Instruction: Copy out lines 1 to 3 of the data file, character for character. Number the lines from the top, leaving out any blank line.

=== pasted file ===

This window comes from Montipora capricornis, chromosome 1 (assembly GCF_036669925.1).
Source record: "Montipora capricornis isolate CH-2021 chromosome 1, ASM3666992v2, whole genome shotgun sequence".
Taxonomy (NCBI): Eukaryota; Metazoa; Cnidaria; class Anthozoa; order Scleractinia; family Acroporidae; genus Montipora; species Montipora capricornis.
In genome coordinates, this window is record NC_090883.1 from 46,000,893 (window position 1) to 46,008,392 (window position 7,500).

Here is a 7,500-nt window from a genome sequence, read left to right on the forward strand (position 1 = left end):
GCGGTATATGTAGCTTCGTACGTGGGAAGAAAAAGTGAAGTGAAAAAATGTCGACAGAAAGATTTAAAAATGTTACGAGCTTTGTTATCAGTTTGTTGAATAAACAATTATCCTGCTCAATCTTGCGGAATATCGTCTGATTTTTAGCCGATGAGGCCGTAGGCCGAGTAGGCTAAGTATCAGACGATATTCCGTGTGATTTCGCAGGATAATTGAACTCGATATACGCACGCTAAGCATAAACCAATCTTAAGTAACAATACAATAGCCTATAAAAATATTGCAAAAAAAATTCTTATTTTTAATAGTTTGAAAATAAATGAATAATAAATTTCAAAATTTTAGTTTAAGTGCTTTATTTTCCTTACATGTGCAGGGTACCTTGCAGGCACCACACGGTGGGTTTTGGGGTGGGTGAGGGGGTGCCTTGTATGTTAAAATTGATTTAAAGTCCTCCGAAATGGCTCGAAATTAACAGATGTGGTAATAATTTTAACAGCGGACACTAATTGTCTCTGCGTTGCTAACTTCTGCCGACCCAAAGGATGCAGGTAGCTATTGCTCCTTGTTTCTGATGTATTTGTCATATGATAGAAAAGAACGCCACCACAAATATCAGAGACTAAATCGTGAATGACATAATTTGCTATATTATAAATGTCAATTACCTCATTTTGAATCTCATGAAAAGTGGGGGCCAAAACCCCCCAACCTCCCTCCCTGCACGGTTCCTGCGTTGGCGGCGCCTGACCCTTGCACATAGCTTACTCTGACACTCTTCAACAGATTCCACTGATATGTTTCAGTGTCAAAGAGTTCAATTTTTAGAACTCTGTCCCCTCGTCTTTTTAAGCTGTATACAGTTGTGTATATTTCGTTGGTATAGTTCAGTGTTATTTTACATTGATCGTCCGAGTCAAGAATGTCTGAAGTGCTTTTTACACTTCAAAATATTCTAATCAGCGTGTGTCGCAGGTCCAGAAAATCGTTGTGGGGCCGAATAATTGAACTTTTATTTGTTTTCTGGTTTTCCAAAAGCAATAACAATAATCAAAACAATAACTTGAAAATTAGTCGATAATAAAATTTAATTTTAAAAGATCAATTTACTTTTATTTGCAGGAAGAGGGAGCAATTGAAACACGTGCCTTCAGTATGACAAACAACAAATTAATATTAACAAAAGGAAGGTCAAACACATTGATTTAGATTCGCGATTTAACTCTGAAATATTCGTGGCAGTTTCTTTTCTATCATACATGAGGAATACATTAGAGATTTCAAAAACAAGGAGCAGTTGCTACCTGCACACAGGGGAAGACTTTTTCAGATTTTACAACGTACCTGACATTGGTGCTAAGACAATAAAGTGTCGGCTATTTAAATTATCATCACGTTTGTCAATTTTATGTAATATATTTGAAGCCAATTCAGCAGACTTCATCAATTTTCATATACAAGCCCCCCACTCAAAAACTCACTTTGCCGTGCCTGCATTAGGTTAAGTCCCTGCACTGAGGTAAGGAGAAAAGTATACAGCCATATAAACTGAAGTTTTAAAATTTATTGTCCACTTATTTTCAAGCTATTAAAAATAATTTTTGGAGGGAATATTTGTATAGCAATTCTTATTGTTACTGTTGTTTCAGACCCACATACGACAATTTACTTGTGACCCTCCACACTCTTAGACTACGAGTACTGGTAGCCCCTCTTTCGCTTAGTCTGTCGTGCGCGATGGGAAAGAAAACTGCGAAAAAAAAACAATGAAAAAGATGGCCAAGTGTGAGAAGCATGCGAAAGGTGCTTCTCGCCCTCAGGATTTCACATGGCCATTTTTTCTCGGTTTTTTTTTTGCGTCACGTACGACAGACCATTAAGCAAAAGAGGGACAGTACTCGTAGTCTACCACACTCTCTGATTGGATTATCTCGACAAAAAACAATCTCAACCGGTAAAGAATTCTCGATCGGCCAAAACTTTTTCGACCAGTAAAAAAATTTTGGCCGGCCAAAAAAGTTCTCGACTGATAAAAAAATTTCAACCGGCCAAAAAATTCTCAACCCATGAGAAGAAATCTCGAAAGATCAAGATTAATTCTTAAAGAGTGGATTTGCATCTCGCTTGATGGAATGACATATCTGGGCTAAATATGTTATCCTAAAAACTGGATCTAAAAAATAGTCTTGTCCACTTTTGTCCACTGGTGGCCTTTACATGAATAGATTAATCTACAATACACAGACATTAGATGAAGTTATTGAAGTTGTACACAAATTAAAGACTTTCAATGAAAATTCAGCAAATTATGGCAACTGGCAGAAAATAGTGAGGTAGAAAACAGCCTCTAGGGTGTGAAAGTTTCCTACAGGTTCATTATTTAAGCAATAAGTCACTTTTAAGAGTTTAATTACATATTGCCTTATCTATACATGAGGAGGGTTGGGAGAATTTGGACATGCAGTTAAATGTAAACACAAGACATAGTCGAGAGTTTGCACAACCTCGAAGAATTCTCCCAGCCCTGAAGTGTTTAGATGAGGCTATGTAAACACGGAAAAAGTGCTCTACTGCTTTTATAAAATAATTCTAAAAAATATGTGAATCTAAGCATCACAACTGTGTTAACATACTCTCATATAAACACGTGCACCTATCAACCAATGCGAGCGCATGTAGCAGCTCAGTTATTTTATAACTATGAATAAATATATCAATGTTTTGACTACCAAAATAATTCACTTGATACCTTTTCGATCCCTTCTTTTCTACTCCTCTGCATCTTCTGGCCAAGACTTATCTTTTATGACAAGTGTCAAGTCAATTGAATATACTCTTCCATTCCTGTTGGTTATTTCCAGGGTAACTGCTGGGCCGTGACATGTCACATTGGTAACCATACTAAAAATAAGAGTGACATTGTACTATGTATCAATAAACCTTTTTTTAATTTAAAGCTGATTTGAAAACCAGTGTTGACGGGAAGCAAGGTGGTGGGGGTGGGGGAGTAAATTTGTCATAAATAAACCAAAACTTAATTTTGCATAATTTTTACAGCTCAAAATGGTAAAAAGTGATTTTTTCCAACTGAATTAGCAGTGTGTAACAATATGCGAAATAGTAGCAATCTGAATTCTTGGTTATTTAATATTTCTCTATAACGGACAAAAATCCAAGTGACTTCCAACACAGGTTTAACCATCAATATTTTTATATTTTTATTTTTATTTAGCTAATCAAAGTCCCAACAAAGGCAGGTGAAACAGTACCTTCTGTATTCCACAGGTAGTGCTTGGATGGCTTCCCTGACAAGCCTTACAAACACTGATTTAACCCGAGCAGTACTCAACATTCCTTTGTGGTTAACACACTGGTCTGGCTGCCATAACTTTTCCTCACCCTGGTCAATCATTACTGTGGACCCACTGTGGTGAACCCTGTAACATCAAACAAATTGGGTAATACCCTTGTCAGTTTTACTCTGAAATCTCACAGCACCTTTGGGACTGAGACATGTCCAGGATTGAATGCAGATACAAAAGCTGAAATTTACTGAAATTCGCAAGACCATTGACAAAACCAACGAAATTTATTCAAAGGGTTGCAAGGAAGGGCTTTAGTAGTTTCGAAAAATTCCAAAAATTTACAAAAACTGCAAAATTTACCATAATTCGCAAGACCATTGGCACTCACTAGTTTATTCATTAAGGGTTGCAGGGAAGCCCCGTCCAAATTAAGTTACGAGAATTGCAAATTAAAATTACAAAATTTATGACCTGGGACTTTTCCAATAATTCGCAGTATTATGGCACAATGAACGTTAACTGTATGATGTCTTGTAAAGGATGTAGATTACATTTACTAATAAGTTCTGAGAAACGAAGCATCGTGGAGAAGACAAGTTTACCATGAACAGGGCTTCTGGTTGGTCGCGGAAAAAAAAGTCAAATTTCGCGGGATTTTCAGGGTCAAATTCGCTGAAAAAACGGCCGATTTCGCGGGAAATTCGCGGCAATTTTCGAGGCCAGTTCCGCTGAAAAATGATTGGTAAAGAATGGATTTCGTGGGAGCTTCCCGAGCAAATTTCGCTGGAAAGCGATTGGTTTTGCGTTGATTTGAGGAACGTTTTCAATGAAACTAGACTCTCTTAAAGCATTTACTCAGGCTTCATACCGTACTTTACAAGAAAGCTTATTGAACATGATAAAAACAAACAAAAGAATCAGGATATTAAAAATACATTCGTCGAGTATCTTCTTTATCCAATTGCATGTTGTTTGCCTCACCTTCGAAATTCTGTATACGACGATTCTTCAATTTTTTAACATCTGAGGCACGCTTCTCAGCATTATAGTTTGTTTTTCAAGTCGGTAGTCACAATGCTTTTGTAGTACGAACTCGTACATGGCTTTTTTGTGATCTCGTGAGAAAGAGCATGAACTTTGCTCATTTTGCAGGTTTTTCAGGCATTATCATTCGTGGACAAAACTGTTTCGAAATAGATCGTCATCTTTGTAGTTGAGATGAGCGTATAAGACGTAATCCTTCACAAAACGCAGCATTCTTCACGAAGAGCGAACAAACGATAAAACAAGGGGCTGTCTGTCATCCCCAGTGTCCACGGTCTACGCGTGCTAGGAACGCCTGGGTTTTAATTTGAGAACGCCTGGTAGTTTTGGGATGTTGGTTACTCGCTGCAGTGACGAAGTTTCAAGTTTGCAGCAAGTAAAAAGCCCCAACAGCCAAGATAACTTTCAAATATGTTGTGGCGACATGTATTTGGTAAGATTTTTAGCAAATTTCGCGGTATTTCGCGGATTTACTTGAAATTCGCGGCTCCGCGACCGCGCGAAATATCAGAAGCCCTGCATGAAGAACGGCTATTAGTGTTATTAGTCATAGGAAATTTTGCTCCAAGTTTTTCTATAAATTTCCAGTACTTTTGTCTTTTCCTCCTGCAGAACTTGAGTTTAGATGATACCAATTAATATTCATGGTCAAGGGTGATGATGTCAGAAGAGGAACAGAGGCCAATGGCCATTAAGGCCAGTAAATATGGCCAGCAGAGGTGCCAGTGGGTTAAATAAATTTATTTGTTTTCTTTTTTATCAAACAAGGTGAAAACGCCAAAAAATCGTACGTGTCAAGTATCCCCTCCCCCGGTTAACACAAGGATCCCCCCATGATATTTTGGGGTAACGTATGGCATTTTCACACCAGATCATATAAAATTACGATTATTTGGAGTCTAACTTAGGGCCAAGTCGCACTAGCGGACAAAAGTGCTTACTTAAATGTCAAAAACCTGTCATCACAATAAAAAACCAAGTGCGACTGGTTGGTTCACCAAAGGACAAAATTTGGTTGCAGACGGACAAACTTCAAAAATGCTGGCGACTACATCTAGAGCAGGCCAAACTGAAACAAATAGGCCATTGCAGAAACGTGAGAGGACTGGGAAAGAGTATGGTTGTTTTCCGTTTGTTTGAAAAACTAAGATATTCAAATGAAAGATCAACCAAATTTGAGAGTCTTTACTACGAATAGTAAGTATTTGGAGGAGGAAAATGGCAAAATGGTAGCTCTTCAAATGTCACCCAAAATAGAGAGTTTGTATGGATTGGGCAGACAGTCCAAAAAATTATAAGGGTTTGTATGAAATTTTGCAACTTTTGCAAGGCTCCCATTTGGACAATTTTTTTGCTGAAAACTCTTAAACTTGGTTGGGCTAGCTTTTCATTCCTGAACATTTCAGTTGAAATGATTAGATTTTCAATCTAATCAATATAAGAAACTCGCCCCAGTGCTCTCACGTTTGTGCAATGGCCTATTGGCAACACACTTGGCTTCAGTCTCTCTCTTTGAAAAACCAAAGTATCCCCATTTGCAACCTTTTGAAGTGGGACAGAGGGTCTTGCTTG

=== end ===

This window comes from Montipora capricornis, chromosome 1 (assembly GCF_036669925.1).
Source record: "Montipora capricornis isolate CH-2021 chromosome 1, ASM3666992v2, whole genome shotgun sequence".
Taxonomy (NCBI): Eukaryota; Metazoa; Cnidaria; class Anthozoa; order Scleractinia; family Acroporidae; genus Montipora; species Montipora capricornis.